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January 1, 1992

The Department of Veterans Affairs Smoke-Free Policy

Author Affiliations

From the Department of Medicine, Veterans Affairs Medical Center, University of Minnesota, Minneapolis (Dr Joseph), and the Corporate Health Policies Group, Inc, Washington, DC (Ms O'Neil). At the time of this study Ms O'Neil was with the Veterans Health Services and Research Administration Smoke-Free Initiative, Department of Veterans Affairs, Washington, DC.

JAMA. 1992;267(1):87-90. doi:10.1001/jama.1992.03480010095031

THE Department of Veterans Affairs (VA), the largest health care provider in the United States, implemented an agency policy on January 7, 1991, requiring all 172 acute-care hospitals to be completely smoke-free.1-3 The VA initiative followed directives by other government agencies for smoke-free environments, such as the US Army4 and the Indian Health Service.5 Smoke-free hospitals have been endorsed by the American Medical Association, the American College of Physicians, and the US Preventive Services Task Force, as well as other organizations.6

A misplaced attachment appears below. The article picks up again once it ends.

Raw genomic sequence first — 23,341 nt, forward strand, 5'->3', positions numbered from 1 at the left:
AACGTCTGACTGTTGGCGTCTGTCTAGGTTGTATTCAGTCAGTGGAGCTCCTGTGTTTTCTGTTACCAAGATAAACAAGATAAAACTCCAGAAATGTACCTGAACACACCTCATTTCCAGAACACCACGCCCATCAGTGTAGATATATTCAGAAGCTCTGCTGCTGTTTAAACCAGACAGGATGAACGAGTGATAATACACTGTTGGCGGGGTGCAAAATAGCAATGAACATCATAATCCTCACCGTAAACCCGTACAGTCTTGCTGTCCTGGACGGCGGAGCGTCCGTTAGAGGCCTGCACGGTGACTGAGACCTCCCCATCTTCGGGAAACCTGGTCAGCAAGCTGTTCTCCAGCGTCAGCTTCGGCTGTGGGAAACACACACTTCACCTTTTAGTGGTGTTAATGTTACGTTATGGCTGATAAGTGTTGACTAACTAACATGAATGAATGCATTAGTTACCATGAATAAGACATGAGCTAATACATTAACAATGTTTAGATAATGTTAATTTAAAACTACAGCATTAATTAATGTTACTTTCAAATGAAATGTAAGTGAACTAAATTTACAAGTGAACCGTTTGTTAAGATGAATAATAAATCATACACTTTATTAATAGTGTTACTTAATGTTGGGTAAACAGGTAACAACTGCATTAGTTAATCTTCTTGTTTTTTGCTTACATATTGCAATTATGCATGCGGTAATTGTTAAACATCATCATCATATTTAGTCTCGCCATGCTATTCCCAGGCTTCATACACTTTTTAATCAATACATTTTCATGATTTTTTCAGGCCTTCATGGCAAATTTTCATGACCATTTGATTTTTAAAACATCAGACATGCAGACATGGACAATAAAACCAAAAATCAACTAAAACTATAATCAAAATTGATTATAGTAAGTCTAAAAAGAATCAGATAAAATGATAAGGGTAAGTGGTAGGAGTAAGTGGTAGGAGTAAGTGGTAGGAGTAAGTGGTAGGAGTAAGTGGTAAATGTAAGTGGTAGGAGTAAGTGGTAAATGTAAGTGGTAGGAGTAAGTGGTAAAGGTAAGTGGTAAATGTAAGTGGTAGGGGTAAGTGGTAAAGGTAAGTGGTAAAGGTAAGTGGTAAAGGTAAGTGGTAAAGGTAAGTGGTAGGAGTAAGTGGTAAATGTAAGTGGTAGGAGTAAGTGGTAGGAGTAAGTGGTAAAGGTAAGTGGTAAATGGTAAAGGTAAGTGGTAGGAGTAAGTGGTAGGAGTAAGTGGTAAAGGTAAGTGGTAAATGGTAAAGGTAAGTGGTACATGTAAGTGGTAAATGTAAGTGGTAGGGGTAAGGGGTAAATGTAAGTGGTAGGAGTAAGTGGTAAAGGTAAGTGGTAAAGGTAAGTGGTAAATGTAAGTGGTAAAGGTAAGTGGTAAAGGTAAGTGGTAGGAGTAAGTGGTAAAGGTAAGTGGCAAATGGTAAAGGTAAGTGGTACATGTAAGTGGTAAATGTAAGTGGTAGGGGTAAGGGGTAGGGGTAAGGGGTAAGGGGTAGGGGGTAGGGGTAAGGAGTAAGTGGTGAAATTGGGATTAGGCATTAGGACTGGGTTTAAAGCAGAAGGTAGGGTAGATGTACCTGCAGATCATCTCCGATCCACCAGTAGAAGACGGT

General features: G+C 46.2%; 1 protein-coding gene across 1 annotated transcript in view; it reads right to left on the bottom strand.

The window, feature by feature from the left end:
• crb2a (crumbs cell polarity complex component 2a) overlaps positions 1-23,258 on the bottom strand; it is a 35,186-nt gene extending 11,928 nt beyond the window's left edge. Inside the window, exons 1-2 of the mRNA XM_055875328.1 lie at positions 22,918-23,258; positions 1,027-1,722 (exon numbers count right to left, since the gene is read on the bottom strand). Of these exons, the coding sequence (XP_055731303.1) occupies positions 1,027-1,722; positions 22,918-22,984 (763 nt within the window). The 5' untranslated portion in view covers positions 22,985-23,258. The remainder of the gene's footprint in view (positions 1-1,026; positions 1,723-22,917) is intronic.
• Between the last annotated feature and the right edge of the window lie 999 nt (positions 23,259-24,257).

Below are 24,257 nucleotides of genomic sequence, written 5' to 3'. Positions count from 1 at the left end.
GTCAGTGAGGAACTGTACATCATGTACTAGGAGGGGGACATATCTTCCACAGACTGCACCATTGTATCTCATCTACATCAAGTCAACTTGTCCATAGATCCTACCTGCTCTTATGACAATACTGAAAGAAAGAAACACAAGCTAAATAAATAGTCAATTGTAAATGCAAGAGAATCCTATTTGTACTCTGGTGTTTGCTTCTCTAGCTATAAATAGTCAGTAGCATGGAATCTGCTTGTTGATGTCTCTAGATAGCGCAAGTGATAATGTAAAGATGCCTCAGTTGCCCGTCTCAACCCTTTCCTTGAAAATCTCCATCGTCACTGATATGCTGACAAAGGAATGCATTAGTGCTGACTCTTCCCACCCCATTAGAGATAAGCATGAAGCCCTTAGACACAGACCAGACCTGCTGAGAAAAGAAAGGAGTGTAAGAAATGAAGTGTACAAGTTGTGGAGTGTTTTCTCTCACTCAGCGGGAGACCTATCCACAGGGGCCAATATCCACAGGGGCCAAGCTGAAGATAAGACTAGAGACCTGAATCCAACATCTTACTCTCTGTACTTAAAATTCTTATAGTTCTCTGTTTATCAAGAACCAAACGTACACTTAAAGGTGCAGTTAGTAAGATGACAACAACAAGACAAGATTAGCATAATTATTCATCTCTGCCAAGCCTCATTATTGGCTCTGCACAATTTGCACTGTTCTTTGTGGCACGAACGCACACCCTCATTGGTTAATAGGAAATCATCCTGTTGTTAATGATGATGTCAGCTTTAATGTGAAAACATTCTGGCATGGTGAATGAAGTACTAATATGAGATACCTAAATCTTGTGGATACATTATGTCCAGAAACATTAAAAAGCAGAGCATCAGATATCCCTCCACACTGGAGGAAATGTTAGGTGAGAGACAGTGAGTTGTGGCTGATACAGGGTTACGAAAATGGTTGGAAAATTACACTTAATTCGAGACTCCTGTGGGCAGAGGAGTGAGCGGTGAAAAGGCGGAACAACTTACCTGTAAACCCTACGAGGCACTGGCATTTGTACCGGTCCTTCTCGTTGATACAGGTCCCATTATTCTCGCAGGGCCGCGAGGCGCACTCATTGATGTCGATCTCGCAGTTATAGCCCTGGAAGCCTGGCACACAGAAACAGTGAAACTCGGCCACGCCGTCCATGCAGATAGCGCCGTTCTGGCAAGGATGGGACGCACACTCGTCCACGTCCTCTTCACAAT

This policy was written in a national climate that is increasingly intolerant of environmental tobacco smoke, although hospitals commonly continue to allow smoking in designated areas. Several medical centers have become completely smoke-free,7-13 and the states of Minnesota and Maine have passed legislation requiring health care institutions to be smoke-free. Because of the national trend in legislation of public smoking (including the Joint Commission